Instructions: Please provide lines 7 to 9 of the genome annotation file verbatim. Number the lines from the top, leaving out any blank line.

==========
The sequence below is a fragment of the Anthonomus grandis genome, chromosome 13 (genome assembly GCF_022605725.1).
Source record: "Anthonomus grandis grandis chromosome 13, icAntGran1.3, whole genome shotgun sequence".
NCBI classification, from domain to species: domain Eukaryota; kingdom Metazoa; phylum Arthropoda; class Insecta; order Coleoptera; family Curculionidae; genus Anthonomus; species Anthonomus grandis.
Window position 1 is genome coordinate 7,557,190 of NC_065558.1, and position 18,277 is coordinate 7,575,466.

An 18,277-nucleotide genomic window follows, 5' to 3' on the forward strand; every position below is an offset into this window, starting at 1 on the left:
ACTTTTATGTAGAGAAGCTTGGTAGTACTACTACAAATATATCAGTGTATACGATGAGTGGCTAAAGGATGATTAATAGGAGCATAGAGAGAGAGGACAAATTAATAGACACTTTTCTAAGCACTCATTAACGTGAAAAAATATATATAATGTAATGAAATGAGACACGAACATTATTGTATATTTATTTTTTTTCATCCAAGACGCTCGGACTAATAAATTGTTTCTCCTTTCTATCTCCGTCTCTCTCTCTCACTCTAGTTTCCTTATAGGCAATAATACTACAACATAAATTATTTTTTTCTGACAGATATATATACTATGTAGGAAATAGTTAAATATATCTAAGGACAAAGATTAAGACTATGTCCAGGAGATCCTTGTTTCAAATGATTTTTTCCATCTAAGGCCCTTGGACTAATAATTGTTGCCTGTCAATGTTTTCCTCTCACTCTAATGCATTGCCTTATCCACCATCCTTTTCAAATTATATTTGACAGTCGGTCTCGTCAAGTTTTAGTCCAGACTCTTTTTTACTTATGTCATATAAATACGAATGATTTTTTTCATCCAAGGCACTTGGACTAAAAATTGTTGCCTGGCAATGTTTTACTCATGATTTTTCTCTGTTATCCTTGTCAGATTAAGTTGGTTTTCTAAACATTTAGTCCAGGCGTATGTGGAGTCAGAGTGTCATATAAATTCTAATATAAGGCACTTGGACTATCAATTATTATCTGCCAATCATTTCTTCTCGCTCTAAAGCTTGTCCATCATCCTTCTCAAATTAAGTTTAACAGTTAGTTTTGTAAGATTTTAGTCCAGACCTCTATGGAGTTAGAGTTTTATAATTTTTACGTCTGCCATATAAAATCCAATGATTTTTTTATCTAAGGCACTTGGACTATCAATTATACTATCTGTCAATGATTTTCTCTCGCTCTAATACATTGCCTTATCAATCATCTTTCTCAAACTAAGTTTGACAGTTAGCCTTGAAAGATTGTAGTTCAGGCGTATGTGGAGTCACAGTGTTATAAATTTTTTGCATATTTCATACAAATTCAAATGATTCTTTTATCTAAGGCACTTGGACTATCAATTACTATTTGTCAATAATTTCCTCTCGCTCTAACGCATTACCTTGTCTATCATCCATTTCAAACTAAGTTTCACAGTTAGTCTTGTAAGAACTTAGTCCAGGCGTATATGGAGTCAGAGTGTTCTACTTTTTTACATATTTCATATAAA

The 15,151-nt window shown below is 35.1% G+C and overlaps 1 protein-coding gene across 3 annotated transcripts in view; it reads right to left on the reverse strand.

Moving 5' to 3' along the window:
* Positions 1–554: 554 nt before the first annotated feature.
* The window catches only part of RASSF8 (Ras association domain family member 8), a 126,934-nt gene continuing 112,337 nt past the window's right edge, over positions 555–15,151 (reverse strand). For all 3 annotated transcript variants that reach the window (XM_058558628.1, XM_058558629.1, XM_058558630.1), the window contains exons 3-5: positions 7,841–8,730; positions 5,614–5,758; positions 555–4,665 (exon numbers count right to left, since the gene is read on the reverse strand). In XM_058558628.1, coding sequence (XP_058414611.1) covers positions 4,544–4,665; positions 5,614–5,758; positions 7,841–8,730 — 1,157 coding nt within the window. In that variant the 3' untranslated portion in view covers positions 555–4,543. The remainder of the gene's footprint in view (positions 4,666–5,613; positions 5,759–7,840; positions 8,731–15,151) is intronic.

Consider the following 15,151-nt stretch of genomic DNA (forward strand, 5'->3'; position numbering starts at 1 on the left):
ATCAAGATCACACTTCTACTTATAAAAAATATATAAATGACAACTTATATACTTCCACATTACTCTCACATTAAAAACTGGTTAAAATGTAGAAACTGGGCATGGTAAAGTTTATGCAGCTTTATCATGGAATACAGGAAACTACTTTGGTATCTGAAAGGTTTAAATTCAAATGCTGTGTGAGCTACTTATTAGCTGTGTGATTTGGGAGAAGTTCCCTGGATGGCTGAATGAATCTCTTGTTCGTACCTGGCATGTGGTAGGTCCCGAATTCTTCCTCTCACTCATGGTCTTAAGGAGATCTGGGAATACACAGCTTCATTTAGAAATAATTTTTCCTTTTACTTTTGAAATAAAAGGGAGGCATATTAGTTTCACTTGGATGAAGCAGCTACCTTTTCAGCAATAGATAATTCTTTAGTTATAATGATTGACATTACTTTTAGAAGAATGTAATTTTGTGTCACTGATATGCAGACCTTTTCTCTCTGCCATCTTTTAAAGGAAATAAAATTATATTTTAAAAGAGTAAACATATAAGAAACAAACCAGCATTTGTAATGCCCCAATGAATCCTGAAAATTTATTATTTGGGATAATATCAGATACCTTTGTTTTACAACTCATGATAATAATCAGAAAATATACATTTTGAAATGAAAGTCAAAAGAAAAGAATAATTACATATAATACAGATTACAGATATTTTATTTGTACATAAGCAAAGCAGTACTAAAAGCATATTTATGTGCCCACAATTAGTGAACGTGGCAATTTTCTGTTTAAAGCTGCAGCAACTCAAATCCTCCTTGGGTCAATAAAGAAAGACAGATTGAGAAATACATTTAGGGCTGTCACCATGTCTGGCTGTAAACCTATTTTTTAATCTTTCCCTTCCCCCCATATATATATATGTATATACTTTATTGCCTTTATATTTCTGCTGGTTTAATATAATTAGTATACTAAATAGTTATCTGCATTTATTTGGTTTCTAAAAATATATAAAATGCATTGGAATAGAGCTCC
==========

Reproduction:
The 15,151-nt window shown below is 35.1% G+C and overlaps 1 protein-coding gene across 3 annotated transcripts in view; it reads right to left on the reverse strand.

Moving 5' to 3' along the window:
* Positions 1–554: 554 nt before the first annotated feature.